An additional embodiment of the present invention may provide a circuit for providing a control window for an oscillator in a phase locked loop. The circuit may comprise a detector circuit for detecting the output frequency of an oscillator, comparing the output frequency with a reference signal and outputting a first signal and a second signal as a function of the output frequency and reference signal comparison. The circuit may also comprise an amplifying circuit operatively connected to the detector circuit, the amplifying circuit receiving the first and second signals, monitoring the deviation of the first and second signals from a predetermined threshold, and generating a third signal as a function of the deviation. The circuit may further comprise a comparison circuit operatively connected to the amplifying circuit, the comparison circuit receiving the third signal, comparing the third signal to a window threshold, and generating a fourth signal as a function of the third signal and window threshold comparison. The circuit may additionally comprise an alarm circuit which receives the fourth signal and is adaptable to provide an alarm, wherein the window threshold is a function of apriori knowledge of at least one loop variable of the phase locked loop and provides upper and lower levels for oscillator parameters. Alternative embodiments of the present invention may further comprise loop filters, limiters, and/or divide-by-N counters. In an additional embodiment of the present invention, the third signal and window threshold comparison may further comprise measured static error from the window threshold

Yet another embodiment of the present invention may provide a communication system comprising at least one radio frequency component adaptable to receive or transmit a signal in a predetermined frequency range, the component including circuitry comprising a PLL having an oscillator providing an output frequency and a detector for detecting the output frequency of the oscillator, comparing the output frequency with a reference signal and outputting a first signal and a second signal as a function of the comparison. The PLL may further comprise a differential amplifier receiving the first and second signals, monitoring the deviation of the first and second signals from a predetermined threshold, and generating a third signal as a function of the deviation, and a comparator receiving the third signal, comparing the third signal to a window threshold, and generating a fourth signal as a function of the third signal and window threshold comparison. The PLL circuit may also comprise an alarm circuit which receives the fourth signal and is adaptable to provide an alarm, wherein the window threshold is a function of apriori knowledge of at least one loop variable of the PLL. Alternative embodiments of the present invention may further comprise loop filters, limiters, and/or divide-by-N counters. In an additional embodiment of the present invention, the third signal and window threshold comparison may further comprise measured static error from the window threshold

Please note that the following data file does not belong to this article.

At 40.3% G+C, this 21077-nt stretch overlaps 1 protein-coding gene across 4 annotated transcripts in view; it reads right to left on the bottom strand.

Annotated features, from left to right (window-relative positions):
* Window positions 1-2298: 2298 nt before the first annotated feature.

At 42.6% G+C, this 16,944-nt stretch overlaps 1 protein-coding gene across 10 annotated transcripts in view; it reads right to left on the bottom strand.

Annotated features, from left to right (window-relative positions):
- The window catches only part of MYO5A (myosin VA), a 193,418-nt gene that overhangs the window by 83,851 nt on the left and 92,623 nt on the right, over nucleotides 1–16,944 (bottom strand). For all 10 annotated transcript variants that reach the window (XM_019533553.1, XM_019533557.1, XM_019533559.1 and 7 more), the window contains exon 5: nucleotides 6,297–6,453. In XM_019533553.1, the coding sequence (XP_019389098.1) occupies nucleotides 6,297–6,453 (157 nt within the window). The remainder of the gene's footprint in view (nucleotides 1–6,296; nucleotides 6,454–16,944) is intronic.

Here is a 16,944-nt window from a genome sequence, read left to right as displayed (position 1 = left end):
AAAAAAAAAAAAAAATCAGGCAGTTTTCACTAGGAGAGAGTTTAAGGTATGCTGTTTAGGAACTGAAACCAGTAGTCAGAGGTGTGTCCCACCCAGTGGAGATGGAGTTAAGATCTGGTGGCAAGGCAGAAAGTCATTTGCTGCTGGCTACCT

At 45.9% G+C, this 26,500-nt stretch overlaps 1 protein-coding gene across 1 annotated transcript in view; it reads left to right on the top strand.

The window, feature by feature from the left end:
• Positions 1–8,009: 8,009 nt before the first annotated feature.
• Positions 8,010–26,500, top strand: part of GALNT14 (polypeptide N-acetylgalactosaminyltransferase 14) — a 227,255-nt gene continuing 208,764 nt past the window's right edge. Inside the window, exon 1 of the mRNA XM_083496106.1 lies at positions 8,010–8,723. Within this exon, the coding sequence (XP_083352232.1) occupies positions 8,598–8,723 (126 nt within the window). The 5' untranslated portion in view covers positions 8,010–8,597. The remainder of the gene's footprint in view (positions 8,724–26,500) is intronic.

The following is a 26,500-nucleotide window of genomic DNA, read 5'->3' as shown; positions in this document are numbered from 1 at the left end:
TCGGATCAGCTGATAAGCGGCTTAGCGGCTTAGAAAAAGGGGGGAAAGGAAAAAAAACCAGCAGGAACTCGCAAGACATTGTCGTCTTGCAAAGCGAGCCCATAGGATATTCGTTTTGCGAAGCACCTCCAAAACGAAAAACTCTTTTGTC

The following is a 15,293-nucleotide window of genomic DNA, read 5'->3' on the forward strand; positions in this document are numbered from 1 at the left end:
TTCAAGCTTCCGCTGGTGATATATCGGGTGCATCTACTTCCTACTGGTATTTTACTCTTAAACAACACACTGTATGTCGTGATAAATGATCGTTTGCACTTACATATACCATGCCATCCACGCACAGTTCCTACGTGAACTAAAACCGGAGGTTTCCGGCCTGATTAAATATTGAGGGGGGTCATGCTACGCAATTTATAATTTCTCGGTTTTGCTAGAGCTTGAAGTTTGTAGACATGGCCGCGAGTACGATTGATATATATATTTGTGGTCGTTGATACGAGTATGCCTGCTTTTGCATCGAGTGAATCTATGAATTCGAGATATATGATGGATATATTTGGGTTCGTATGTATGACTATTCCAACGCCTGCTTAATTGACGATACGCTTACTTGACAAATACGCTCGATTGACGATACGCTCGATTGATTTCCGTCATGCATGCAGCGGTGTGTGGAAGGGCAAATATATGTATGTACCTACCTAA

These embodiments and many other features and advantages thereof will be readily apparent to one skilled in the art to which the invention pertains from review of the claims, the appended drawings, and the following detailed description of exemplary embodiments.

A systems and methods for providing phase lock conditions detection, such as a quality of phase lock and loss of lock detection, are described herein. One exemplary method comprises detecting an output frequency, comparing the output frequency with a first reference signal, providing a first signal and a second signal as a function of the output frequency and first reference signal comparison, receiving a predetermined threshold from a second reference signal, monitoring a deviation of the first and second signals from the predetermined threshold, generating a third signal as a function of the deviation, comparing the third signal to a window threshold wherein the window threshold is set based on a predetermined loop variable, generating a fourth signal a function of the third signal and the window threshold comparison, and providing an alarm based on the fourth signal.